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Spectromorphology is the perceived sonic footprint of a sound spectrum as it manifests in time. A descriptive spectromorphological analysis of sound is sometimes used in the analysis of electroacoustic music, especially acousmatic music. The term was coined by Denis Smalley in 1986 and is considered the most adequate English term to designate the field of sound research associated with the French writer, composer, and academic, Pierre Schaeffer [ citation needed ].


Schaeffer's work at INA/GRM in Paris, beginning in the late 1940s, culminated in the publication of the book Traité des objets musicaux in 1966. Smalley's notion of spectromorphology builds upon Schaeffer's theories relating to the use of a classification system for various categories of sound. [1]

Smalley's term refers to the descriptive analysis of perceived morphological developments in sound spectra over time, and it implies that the "spectro" cannot exist without the morphology: something has to be shaped and that something must have sonic content (Smalley, 1986, 1997).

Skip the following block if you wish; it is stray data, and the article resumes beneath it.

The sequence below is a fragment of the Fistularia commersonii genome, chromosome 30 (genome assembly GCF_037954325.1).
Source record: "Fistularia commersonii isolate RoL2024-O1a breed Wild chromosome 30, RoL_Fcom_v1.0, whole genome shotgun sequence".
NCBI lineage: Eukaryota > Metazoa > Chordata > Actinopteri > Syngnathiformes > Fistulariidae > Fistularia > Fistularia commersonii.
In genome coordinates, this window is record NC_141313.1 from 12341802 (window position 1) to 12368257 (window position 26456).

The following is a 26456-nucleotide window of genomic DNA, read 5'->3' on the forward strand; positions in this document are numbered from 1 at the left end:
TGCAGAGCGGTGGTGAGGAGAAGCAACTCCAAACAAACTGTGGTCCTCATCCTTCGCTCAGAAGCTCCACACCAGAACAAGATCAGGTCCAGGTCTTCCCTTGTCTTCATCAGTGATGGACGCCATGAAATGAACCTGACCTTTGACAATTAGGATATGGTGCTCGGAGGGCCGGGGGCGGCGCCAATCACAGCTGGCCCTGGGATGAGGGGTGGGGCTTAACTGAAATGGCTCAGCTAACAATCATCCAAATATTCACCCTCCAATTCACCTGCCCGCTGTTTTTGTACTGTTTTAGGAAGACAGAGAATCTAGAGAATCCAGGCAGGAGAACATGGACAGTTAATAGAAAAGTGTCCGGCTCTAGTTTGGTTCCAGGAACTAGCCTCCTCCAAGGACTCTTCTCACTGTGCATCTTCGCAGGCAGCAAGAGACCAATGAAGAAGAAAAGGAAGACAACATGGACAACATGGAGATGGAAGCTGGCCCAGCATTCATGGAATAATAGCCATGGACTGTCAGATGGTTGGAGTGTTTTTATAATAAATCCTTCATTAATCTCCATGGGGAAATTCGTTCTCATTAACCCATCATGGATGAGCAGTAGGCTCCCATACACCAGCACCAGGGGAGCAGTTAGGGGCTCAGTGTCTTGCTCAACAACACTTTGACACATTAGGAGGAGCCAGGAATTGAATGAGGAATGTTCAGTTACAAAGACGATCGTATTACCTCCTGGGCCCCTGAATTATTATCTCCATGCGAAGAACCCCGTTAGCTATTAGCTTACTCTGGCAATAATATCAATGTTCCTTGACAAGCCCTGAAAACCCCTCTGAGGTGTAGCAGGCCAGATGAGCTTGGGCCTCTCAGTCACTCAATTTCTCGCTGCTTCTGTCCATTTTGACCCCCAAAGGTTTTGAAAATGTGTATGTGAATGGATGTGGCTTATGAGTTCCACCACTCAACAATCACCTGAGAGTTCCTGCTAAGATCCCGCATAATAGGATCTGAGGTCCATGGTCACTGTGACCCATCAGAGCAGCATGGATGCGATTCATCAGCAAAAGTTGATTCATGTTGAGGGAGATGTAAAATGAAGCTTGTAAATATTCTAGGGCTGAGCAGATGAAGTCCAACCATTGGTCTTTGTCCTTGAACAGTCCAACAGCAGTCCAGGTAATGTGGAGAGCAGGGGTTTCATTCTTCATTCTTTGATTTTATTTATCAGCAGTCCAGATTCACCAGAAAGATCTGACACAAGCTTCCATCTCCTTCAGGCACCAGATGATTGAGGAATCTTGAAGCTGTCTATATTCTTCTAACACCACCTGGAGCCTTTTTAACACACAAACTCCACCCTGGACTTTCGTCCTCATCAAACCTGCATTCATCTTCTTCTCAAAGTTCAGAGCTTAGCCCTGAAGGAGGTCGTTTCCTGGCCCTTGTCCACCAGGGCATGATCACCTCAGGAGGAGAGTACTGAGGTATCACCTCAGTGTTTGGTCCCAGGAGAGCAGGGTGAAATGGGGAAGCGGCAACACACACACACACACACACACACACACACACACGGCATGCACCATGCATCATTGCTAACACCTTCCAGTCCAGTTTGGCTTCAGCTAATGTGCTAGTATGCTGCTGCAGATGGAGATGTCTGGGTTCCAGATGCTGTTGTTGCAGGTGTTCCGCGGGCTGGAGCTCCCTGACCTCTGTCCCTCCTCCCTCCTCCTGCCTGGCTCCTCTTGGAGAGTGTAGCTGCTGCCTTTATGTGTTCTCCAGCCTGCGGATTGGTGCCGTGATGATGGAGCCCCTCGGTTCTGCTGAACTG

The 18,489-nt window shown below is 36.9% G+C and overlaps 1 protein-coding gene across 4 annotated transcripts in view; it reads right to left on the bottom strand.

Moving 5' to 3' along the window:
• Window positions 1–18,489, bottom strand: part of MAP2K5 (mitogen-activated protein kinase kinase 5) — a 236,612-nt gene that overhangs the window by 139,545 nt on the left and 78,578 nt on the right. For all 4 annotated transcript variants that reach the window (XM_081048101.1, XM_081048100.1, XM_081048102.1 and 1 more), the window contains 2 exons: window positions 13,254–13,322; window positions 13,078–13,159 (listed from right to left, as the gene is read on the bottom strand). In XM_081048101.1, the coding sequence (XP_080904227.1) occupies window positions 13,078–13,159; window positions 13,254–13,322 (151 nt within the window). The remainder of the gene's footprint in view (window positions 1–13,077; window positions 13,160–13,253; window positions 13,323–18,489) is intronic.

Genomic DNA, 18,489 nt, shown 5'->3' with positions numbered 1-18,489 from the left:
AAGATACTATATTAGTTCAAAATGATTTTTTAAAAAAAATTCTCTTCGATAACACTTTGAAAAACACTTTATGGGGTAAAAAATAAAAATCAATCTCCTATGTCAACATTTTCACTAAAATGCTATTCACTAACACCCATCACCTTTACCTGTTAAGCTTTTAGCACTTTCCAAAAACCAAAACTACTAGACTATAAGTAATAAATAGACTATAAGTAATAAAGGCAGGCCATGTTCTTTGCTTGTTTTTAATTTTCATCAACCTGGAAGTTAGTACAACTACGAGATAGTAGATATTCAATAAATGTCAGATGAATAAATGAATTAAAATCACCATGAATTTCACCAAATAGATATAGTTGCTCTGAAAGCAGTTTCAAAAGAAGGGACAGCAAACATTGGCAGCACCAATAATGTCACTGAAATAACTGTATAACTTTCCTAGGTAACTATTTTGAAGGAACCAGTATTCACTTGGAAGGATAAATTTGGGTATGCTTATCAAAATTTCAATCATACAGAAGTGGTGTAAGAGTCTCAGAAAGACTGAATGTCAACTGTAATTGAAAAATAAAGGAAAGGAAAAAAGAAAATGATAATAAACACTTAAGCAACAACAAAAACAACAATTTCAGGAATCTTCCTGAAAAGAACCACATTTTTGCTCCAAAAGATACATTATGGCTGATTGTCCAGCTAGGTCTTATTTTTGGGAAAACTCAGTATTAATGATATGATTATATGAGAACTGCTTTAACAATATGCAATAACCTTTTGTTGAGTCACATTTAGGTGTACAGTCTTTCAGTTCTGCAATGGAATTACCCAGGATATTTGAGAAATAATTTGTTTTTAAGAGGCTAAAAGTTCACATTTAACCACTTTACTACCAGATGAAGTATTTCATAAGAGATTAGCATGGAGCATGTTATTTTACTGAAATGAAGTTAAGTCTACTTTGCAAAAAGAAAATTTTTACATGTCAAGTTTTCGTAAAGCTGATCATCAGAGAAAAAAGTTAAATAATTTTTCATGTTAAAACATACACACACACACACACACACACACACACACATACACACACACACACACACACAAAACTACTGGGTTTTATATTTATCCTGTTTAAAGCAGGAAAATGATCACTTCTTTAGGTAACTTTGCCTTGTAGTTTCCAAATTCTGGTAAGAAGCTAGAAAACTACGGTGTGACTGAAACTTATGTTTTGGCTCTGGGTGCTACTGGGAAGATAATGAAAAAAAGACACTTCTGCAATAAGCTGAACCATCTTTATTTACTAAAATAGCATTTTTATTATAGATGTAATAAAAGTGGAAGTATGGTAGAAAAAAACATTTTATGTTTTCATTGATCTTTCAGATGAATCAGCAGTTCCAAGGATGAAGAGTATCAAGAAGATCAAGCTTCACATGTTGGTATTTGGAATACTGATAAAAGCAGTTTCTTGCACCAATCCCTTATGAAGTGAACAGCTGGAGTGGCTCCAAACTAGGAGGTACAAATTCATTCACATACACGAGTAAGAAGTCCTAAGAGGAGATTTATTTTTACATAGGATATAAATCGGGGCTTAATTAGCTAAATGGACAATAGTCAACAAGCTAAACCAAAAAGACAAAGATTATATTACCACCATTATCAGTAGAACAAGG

Theoretical framework

The theoretical framework of spectro-morphology is articulated mainly in four parts:

Spectral typologies

Smalley defines three different spectral typologies that exist in what he calls the noise-note continuum. This continuum is subdivided into three principal elements:

Morphological archetypes

Smalley also designates different morphological archetypes:


  1. (Thoresen:2007)

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